Examine the Role of Expert and Lay Knowledge in Understanding and Managing Risk.

Only available on StudyMode
  • Download(s) : 183
  • Published : April 17, 2013
Open Document
Text Preview
Examine the role of expert and lay knowledge in understanding and managing risk.

Contents Page

Introduction 3
Risk3-4
What is risk?
How do we understand risk?
How do we manage risk?
Expert Knowledge4-5
What is it?
Advantages of expert knowledge
Disadvantage of expert knowledge
Lay Knowledge5-6
What is it?
Advantages of lay knowledge
Disadvantages of lay knowledge
Beck’s Theory of a Risk society6
Case Study: Allotments the London Borough of Hackney.7
Who has the knowledge?
What are the risks?
What is the evidence?
Conclusion
Case Study: Sun tanning. 8-9
Who has the knowledge?
What are the risks?
What is the evidence?
Conclusion
Conclusion9

References10

Introduction.
This report will investigate how expert and lay knowledge can be used to understand and manage risk in today's risk society. Using the course materials to explain how different types of knowledge influence how we assess risk. Risk

What is risk?
Risk is ‘a state in which there is a possibility of known danger or harm, which if avoided may lead to benefits.’ (Bromley et al 2009) A risk can be visible, such as an injury sustained by falling off a bicycle, or invisible such as the link between sunbathing and skin cancer. The level of potential harm will affect the degree of risk felt. How do we understand risk?

In today's society risk is almost always associated with a negative outcome. So when we are partaking in any activity we automatically compare the risk to the potential benefit. In order to understand risk we have to gain knowledge about the potential harm, this may be either expert or lay knowledge. How do we manage risk?

By comparing the potential benefits against the potential harm of an activity we can decide whether to partake in that activity. One example of managing risk involves cycling and how risk is reduced by wearing a helmet. In this situation the benefits of cycling remained the same, it is the risk of sustaining serious head injury that is reduced by wearing a helmet (Carter and Jordan 2009, p59). In order for people to assess risk they will often review two types of knowledge. Expert knowledge - knowledge provided by experts.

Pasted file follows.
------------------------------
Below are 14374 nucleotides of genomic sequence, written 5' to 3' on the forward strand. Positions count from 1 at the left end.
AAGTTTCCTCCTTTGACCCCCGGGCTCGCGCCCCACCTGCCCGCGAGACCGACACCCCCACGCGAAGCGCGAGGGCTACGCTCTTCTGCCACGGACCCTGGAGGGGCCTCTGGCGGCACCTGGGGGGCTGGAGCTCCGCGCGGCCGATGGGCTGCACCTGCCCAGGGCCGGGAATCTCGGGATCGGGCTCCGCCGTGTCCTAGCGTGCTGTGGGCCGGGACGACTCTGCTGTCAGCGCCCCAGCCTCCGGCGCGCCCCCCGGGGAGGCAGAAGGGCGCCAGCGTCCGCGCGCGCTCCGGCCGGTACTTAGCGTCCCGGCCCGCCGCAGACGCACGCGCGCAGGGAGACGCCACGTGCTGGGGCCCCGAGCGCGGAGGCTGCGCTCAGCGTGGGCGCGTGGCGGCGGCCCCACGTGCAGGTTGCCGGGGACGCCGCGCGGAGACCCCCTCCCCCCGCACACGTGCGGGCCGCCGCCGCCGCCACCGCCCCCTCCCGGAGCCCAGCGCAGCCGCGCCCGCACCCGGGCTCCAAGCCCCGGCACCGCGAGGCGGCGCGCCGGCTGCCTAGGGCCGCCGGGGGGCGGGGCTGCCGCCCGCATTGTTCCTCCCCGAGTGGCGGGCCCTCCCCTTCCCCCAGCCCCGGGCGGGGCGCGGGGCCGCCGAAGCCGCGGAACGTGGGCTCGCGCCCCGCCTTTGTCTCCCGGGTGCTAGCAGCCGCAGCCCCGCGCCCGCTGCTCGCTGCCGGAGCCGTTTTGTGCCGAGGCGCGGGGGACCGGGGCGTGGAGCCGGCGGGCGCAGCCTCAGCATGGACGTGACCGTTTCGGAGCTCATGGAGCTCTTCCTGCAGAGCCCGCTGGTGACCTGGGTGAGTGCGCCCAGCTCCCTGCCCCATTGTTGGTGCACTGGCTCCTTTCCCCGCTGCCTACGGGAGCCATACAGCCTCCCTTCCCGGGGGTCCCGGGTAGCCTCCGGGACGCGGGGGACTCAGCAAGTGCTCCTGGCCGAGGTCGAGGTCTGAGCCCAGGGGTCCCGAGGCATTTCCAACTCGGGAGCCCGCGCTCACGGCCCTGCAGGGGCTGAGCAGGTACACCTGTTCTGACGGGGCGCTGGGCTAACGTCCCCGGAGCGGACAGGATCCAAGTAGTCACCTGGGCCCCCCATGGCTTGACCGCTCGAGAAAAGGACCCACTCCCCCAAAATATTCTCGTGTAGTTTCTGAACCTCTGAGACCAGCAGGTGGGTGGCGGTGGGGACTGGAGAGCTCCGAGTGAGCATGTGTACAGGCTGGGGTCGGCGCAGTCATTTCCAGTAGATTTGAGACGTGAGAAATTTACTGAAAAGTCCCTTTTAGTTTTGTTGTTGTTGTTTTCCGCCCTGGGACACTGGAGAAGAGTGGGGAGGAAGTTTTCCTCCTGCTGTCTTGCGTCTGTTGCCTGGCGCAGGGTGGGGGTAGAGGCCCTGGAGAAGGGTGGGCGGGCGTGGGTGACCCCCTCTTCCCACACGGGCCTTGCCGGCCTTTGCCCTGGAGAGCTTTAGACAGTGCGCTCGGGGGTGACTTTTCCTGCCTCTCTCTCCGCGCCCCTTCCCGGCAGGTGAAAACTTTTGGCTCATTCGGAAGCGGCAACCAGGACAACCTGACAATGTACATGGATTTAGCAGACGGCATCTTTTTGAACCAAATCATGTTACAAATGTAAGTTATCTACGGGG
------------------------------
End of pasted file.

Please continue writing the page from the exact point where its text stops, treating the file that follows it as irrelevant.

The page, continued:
Lay knowledge - knowledge provided by personal experience.

Expert knowledge
What is it?
Expert knowledge is usually provided by officials in order to inform the general public of the risks that certain activities may pose. There are two main ways of obtaining expert knowledge as discussed by Carter and Jordan (2009), scientific testing is used in the example of the allotments and epidemiology which was used in relation to sunbathing. Both of which have their advantage and disadvantages. Epidemiological findings are often refined and processed into health campaigns and policies.

The advantages of expert knowledge are:
1.Experts have access to knowledge and equipment not available to the layperson. 2.They can complete complex scientific testing.
3.They are able to complete large-scale and long-term research such as epidemiology. 4.Expert assessment of risk can be generalised and can be applied/delivered to specific target groups and the general populace. 5.They are usually employed to assess invisible risks.

The disadvantages of expert knowledge are:
1.There are many different theorists and tests available and they often contradict one another making the results difficult for the public to understand. 2.Political agendas can affect project funding and research. 3.Information is given in blanket statements to the general public and can cause anxiety for non-specific groups. 4.Results from scientific tests can be analysed, reviewed and interpreted differently by different people.

Lay knowledge
What is it?
Lay knowledge is an individual’s interpretation of expert knowledge combined or compared to personal experience. (Carter and...
tracking img